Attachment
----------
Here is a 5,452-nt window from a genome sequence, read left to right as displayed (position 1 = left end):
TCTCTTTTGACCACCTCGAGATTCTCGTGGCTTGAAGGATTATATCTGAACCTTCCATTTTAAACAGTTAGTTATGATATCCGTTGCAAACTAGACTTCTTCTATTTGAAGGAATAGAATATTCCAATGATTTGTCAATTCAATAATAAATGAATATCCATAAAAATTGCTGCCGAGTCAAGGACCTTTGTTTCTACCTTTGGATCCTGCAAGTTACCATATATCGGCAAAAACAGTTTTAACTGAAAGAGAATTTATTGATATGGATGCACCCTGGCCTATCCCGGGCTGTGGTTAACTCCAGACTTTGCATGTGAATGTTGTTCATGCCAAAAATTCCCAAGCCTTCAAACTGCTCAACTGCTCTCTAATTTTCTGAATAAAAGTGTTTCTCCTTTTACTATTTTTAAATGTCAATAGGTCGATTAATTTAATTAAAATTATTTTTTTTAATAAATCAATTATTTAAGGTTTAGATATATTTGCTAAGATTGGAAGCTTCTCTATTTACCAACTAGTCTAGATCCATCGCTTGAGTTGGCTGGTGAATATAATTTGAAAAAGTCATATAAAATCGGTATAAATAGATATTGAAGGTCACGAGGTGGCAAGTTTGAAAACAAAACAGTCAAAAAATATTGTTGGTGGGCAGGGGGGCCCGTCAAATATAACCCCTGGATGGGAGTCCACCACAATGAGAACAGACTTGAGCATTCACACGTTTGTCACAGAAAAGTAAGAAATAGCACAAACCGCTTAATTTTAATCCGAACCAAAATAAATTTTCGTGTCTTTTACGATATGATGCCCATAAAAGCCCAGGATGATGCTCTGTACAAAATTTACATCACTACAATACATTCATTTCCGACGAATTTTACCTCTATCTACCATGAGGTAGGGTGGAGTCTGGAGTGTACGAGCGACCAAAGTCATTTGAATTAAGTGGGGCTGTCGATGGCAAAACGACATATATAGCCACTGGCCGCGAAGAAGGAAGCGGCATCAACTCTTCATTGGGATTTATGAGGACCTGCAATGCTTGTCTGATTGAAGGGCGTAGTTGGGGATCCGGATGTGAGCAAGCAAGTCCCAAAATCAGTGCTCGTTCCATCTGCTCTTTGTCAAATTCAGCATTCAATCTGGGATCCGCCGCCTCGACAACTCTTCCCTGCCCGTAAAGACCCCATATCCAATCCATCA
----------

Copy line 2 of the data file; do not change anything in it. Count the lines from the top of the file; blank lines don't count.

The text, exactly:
TCTCTTTTGACCACCTCGAGATTCTCGTGGCTTGAAGGATTATATCTGAACCTTCCATTTTAAACAGTTAGTTATGATATCCGTTGCAAACTAGACTTCTTCTATTTGAAGGAATAGAATATTCCAATGATTTGTCAATTCAATAATAAATGAATATCCATAAAAATTGCTGCCGAGTCAAGGACCTTTGTTTCTACCTTTGGATCCTGCAAGTTACCATATATCGGCAAAAACAGTTTTAACTGAAAGAGAATTTATTGATATGGATGCACCCTGGCCTATCCCGGGCTGTGGTTAACTCCAGACTTTGCATGTGAATGTTGTTCATGCCAAAAATTCCCAAGCCTTCAAACTGCTCAACTGCTCTCTAATTTTCTGAATAAAAGTGTTTCTCCTTTTACTATTTTTAAATGTCAATAGGTCGATTAATTTAATTAAAATTATTTTTTTTAATAAATCAATTATTTAAGGTTTAGATATATTTGCTAAGATTGGAAGCTTCTCTATTTACCAACTAGTCTAGATCCATCGCTTGAGTTGGCTGGTGAATATAATTTGAAAAAGTCATATAAAATCGGTATAAATAGATATTGAAGGTCACGAGGTGGCAAGTTTGAAAACAAAACAGTCAAAAAATATTGTTGGTGGGCAGGGGGGCCCGTCAAATATAACCCCTGGATGGGAGTCCACCACAATGAGAACAGACTTGAGCATTCACACGTTTGTCACAGAAAAGTAAGAAATAGCACAAACCGCTTAATTTTAATCCGAACCAAAATAAATTTTCGTGTCTTTTACGATATGATGCCCATAAAAGCCCAGGATGATGCTCTGTACAAAATTTACATCACTACAATACATTCATTTCCGACGAATTTTACCTCTATCTACCATGAGGTAGGGTGGAGTCTGGAGTGTACGAGCGACCAAAGTCATTTGAATTAAGTGGGGCTGTCGATGGCAAAACGACATATATAGCCACTGGCCGCGAAGAAGGAAGCGGCATCAACTCTTCATTGGGATTTATGAGGACCTGCAATGCTTGTCTGATTGAAGGGCGTAGTTGGGGATCCGGATGTGAGCAAGCAAGTCCCAAAATCAGTGCTCGTTCCATCTGCTCTTTGTCAAATTCAGCATTCAATCTGGGATCCGCCGCCTCGACAACTCTTCCCTGCCCGTAAAGACCCCATATCCAATCCATCA